No Such Thing As A Skinny Bitch

On January 27, 2014, I did something stupid. It was one of those polar vortex days. My school called off class after I had already gone into work, so I was already up, dressed, and annoyed. Two weeks into a new semester is not a time to get behind. 

I thought I would be a hero. 

“I’ll be helpful, AND my workout will be done.”

I thought I would shovel the driveway. 

We don’t have a long drive. Ours is a mid-1970’s sub with quarter to half acre lots. However, at 5,000 below zero with a wind chill of artic hell, it felt like it was a mile long. 

I came inside about 45 minutes later and said to my husband, “I can’t feel these fingers”, referring to my pinky and ring finger on my left hand. 

I assumed I’d just gotten cold (really cold) and it would come back. 

I was wrong.

The next day, I couldn’t feel my entire left hand and part of my right. 

“Do you think I should see a doctor?” I asked my husband. 

“I think you just have freaky hands.” He said.

I went to the urgent care anyway. He proclaimed that “the capillaries in your hands are still cold.” I should have known then to question everything that would happen next.

The following day I got up and couldn’t feel my legs from my hips to knees on both sides. 

I was scared. I didn’t know quite what to think but I’m a highly imaginative person. Dr. Google told me a host of horrible options. And I believed all of them even though I was fine three days prior. 

I made another appointment. This time to see a “regular” doctor. 

We went through the same smattering of questions. What was I there for? What did I do?

She couldn’t figure it out. She said she had no idea. But I had “hyper reflexes.” Fantastic. Was I Spider-Man now? 

She looked at me after a fashion and said “I think you have M.S.”

I’d read that the day before. Dr. Google told me all about it. I have a cousin that I don’t know but I know he has M.S. 

She sent me for a brain MRI. The waiting period was the worst. Tell a person like me, an empath, a sensitive, okay, an emo, with a highly imaginative streak, that she “might” have a life altering disease. Tell her. And watch her world implode. 

The most exhausting part was pretending to be okay for the outside world. My students didn’t need to be affected by my crisis. My family, aside from my parents, didn’t need to know.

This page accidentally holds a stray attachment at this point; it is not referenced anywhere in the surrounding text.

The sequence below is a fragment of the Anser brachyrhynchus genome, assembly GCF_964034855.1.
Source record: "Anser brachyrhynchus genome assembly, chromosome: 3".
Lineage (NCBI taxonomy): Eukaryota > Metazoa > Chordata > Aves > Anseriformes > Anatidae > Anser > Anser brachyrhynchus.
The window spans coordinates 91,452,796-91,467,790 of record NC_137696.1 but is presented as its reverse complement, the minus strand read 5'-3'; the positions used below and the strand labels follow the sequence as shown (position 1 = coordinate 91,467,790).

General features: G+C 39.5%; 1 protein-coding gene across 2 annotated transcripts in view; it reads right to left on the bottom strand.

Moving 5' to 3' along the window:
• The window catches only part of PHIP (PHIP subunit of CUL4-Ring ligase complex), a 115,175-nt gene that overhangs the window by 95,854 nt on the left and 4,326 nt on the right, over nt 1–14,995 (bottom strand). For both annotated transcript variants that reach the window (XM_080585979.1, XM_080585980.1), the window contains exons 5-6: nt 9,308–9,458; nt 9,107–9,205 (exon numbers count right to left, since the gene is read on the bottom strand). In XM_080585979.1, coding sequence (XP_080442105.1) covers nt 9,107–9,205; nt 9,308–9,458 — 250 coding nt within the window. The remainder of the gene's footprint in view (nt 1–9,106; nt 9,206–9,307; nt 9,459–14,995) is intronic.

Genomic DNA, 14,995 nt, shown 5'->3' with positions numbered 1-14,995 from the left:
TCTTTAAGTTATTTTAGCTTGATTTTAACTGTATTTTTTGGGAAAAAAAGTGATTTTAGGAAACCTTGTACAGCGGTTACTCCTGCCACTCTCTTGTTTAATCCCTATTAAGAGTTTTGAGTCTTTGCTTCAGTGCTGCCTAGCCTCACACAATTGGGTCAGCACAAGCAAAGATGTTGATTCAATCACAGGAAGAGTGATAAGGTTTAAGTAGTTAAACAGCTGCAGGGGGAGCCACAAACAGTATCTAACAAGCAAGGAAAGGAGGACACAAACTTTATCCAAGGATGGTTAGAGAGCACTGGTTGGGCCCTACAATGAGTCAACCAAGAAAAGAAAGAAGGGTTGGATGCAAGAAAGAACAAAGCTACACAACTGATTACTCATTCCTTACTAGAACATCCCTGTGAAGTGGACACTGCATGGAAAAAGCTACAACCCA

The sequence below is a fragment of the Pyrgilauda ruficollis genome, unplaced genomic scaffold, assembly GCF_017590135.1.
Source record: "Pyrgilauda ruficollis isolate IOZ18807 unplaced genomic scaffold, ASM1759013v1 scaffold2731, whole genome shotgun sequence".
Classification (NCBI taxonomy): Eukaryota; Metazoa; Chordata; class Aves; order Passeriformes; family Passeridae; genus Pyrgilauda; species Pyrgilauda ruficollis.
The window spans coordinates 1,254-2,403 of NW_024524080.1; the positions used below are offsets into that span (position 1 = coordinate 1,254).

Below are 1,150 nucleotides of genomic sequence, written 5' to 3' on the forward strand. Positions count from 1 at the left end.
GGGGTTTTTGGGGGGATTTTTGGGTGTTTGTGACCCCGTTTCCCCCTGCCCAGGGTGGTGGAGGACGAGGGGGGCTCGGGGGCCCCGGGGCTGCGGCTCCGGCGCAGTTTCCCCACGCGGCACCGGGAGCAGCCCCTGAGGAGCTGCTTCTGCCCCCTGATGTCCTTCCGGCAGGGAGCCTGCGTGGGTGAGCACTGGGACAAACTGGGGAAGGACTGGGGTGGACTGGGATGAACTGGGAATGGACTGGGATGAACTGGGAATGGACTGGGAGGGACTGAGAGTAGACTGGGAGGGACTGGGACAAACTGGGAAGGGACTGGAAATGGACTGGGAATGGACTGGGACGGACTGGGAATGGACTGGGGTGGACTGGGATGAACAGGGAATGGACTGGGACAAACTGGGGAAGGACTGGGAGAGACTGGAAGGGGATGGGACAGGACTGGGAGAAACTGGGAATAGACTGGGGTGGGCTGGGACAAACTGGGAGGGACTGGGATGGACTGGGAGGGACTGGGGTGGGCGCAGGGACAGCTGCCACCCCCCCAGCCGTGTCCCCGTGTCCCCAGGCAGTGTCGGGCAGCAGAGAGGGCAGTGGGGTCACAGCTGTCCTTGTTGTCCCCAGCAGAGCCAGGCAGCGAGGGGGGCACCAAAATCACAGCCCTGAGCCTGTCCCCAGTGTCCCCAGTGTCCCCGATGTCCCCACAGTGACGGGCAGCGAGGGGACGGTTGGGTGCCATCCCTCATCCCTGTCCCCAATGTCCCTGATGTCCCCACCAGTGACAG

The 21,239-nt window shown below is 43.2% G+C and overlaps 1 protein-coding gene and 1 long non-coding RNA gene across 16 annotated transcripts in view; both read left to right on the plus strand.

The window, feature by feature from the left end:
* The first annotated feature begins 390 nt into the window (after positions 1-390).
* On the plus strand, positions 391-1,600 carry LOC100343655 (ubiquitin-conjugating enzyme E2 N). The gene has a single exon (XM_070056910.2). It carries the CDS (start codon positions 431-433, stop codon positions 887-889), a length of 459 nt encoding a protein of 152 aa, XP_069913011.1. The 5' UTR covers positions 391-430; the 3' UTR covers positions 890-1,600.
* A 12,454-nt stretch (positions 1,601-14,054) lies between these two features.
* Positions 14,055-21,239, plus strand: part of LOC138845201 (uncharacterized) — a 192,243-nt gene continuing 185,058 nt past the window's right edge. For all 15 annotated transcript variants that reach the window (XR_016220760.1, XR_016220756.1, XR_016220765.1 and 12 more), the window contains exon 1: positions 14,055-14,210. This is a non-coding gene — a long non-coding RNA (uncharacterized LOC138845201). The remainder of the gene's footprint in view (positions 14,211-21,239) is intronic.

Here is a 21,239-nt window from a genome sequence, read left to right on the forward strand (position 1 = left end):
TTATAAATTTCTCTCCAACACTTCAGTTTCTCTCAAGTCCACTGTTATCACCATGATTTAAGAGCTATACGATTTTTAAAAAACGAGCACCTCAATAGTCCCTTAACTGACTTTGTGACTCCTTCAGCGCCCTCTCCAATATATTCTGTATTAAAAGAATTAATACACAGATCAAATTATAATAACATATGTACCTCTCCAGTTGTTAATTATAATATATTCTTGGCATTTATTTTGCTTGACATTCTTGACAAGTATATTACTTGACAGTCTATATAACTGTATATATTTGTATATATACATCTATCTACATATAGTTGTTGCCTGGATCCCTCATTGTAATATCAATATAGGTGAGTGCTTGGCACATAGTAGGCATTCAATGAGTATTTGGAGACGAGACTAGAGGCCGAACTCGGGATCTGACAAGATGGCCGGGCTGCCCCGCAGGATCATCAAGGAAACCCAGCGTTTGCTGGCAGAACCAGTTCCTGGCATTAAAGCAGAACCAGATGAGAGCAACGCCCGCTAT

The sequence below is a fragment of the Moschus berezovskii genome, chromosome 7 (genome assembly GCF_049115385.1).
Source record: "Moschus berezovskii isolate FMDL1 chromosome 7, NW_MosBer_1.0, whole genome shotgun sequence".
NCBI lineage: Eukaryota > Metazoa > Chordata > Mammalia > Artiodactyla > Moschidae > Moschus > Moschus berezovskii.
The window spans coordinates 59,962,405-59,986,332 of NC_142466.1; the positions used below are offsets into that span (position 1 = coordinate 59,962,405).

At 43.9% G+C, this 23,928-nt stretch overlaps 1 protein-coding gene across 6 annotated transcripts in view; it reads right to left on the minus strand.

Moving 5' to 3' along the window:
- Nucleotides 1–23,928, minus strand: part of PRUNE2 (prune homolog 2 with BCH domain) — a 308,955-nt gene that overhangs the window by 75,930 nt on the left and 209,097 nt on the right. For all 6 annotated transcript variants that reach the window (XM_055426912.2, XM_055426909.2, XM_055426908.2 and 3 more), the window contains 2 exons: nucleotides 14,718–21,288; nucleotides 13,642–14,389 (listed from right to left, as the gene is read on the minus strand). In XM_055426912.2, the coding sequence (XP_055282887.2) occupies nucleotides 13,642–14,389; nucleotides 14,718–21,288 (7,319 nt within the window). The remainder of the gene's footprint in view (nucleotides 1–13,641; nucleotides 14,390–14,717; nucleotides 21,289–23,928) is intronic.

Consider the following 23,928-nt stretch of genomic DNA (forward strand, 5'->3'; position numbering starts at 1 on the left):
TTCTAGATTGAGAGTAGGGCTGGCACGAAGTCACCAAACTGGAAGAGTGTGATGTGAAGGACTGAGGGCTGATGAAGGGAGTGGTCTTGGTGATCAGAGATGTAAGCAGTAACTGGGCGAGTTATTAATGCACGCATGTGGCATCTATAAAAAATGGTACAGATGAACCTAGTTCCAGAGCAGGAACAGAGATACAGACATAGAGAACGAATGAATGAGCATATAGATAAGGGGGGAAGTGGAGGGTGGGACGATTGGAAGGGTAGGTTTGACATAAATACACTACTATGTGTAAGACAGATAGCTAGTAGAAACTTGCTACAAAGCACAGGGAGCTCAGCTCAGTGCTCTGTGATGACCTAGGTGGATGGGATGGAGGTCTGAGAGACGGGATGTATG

I told only my husband, my parents, and my best friends. Rally they did. Thank God. They aren’t rocks. No, they are planets. They’re too amazing just to be limited to minerals or parts of dead dinosaurs. 

My MRI came back fine. I was fine and I could prove I had a brain! Science backed and everything! But, I did have a “cluster” and the neurologist scared the hell out of me again when she said “it looks like brain cancer”. 

How? Does one go from being FINE to M.S. and brain cancer?!

It wasn’t. Further examination proved it to be a generic anomaly that I was born with. It’s harmless and, perfectly normal. 

Another MRI showed  what really happened to me. I pinched several nerves in my neck. 


I was furious. 

Three doctors. Plenty of worry. Two MRIs later. And the nurse from my primary care doctor was right. At that visit, the follow up to the urgent care, she looked at me and said, “you have a pinched nerve.”

I could have surgery. 

I could go to physical therapy.

I could just deal.

If I stuck to a specific exercise plan, I could get the feeling back. I would be fine.

So I did.

I bought an $80 exercise bike and began working on my legs. This seemed stupid at first. I’d been an avid walker, yogie, Pilates girl, and not-very-good-but-I-try runner. The bike whipped me. My legs felt like they weighed 60 pounds. Each. 

For six months, I worked to get feeling back in my legs and hands. Until one day, I just had it. I was typing and realized I could feel the keys. 

The feeling in my legs returned too. One day it didn’t feel like making every effort to walk.

I’ve kept up the workout. Every now and then I fall into an awful temptation to quit. When I can’t shake five pounds or I just don’t feel like it. I have complained about being fat when I’m not. And some days it feels like too much effort.

I hate it when I’m heckled for being anal about getting my workout in every day. Or when someone says “eat a cheeseburger.” Sit on a pin. 

“You’re a skinny bitch. You can afford it.”

There is no such thing as a skinny bitch.

Everyone has a struggle. 

I keep this routine up because I’ve been terrified. I worried that my (fortunately mis) diagnosis would alter my decision to have children among other fears.

I have had to work to get back to the woman that could easily walk 20 miles a day for breast cancer. I’ve had to work to walk up and down stairs with ease again. 

I will eat a cheeseburger when I want to. Or noodles. Bread. Cake. Whatever. I. Want. 

There is no such thing as a skinny bitch. 

And I know that and yet sometimes, I still want to throat punch the smiley girl on my DVD telling me “you can do anything for 60 seconds.”

I have two choices. Hurt my hand and break the tv, or continue to be badass.

I humbly choose the latter. 


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